Community Engagement: How a Power Station’s Cooling Lake Fires Up Fishers for Charity

Now more than ever, utility customers expect energy that’s clean, reliable and safe, and they expect that the companies producing it for them will practice environmental stewardship.

Meeting and exceeding those expectations can go beyond day-to-day operations and incorporate local communities and employees. By engaging employees and customers in both charitable and environmental endeavors, companies can make a quantifiable difference in the communities where they work and live.

For example, a cooling water lake near a power plant may not seem a likely destination for outdoor enthusiasts. But at Braidwood Generating Station — one of the six nuclear facilities in Illinois owned and operated by Exelon Generation — the cooling lake has evolved to become a flourishing fish ecosystem where employee volunteers join with recreational and professional fishers to raise money for charity each year.

Since 2002, Fishing for a Cure has raised more than $500,000 for nonprofit organizations in the communities near Braidwood Station. A team of mechanics laid the foundation for the event, having devised a way to both engage employee volunteers and use the natural resources available near the station. As many as 100 two-person teams pay a $150 entry fee to compete for cash prizes, with a limit of three fish per team. At a nearby park district pond, families also come out for a children’s fishing derby where up to 70 children ages 12 and under participate, with each child receiving a gift bag and various prizes awarded to the top three participants in each age group.

Every year, Exelon employees nominate and vote for the Fishing for a Cure beneficiary, which is usually a local community nonprofit. In 2016, the station chose the regional chapter of Easter Seals, which provides essential services and advocates for people with disabilities — including the child of a Braidwood maintenance electrician. In 2017, the Fishing for a Cure volunteer team picked the Braidwood Area Healthy Community Coalition, a group dedicated to stopping drug and alcohol abuse. Exelon covers all costs of the tournament, including the $10,000 prize money, and proceeds from entry fees, a raffle and a silent auction directly benefit the designated charity. Dozens of employee volunteers run the Fishing for a Cure event each year, and virtually all 750 employees at Braidwood support the event in a meaningful way.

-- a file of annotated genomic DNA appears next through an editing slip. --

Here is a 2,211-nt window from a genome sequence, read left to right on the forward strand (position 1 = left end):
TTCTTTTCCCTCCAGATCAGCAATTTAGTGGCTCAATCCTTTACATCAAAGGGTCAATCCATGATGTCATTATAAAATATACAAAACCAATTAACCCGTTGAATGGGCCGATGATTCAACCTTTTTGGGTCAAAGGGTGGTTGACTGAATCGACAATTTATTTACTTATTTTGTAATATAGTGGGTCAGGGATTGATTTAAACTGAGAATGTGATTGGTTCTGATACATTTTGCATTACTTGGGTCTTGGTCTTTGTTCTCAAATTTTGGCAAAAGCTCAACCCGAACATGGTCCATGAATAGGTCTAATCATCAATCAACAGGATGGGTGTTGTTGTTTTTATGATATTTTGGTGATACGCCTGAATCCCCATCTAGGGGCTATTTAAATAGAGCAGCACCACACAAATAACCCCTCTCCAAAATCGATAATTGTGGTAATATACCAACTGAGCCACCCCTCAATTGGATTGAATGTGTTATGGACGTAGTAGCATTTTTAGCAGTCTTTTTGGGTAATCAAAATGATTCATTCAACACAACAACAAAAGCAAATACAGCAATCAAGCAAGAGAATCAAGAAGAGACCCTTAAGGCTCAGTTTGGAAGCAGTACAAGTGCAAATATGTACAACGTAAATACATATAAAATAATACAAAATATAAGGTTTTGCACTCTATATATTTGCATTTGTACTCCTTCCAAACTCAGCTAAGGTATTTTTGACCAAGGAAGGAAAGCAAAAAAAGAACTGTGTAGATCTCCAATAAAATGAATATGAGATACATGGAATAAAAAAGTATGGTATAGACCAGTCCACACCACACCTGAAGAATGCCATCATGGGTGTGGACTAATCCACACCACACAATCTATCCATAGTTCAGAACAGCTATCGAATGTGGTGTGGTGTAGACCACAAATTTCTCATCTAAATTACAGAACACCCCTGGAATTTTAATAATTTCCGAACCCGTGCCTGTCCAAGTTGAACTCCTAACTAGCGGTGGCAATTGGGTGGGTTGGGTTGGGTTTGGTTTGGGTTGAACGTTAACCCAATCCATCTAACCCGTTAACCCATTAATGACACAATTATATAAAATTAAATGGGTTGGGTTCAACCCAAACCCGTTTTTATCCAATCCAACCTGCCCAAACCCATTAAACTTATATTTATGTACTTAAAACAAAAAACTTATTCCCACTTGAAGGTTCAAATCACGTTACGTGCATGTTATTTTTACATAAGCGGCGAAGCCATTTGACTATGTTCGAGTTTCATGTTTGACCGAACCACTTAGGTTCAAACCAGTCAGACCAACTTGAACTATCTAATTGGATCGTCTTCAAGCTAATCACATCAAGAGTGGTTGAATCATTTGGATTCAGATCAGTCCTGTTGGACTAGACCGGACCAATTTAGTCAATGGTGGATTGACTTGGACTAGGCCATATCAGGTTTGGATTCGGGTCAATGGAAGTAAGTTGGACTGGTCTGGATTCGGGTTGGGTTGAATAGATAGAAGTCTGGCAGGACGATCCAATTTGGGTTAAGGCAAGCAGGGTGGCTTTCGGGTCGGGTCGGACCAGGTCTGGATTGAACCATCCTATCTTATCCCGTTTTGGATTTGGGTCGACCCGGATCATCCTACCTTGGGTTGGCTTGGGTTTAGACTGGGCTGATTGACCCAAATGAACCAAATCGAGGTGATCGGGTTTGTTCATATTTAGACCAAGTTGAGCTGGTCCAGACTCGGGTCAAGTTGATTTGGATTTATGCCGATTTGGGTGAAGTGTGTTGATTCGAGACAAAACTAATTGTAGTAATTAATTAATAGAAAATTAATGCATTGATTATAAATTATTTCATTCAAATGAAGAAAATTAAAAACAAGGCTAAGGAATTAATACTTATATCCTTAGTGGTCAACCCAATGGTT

This wasn’t always possible. Before the station began commercial operations more than 30 years ago, the Braceville, Ill. site was little more than a scarred patchwork of abandoned strip-mines and farming land, unfit for recreational use.

When construction began in the 1970s, planners knew the adjacent lake would support the work of providing reliable energy, while also serving as a natural resource that the public could enjoy. Eventually, the Illinois Department of Natural Resources (IDNR) acquired the lake from Commonwealth Edison in 1999 under the landmark Open Land Trust, and it has served the plant and the community well ever since as a destination for fishing, boating, hunting and wildlife habitat preservation.

Exelon employees have worked with the IDNR for several years to enhance Braidwood Lake’s fish ecosystem. Since 2007, the company has purchased and deployed hundreds of commercially made fish habitats at the lake. The IDNR and local bass clubs gladly help with the deployment of the habitats. The habitat units are designed to provide multiple benefits to largemouth bass at various stages of life —- from acting as a nursery habitat for young fish to providing feeding sites for larger, older bass. This effort, combined with the IDNR annual restocking of 60,000 four-inch fingerling largemouth bass, has significantly enhanced the Braidwood Lake fishery.

The bass are also a favorite of Midwest anglers, who travel far and wide during warm weather months to enjoy all the lake has to offer.

Habitat management efforts at Braidwood Lake have not only helped reel in money for charity, they have also earned the station a Wildlife at Work certification from the Wildlife Habitat Council. Maintaining the quality of the lake and its surrounding area has allowed deer, wild turkey, osprey and other birds and animals to flourish on the land.

At Exelon, we believe it’s important to make every effort to maintain and enhance wildlife at these locations.

Whether it’s a conservation project, a charity fundraiser or an environmental education event, there are many possibilities for power generators and utilities to engage their natural resources for the betterment of wildlife and the communities we serve.

About the author: Bryan Hanson is president and chief nuclear officer at Exelon Generation, responsible for ensuring high levels of performance and safety across its nuclear fleet. Exelon Generation operates the largest nuclear fleet in the nation, which includes 23 reactors at 14 facilities located in Illinois, Maryland, Nebraska, New Jersey, New York, and Pennsylvania. Hanson has more than 25 years of progressive experience in the nuclear power industry. 

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The Clarion Energy Content Team is made up of editors from various publications, including POWERGRID International, Power Engineering, Renewable Energy World, Hydro Review, Smart Energy International, and Power Engineering International. Contact the content lead for this publication at Jennifer.Runyon@ClarionEvents.com.

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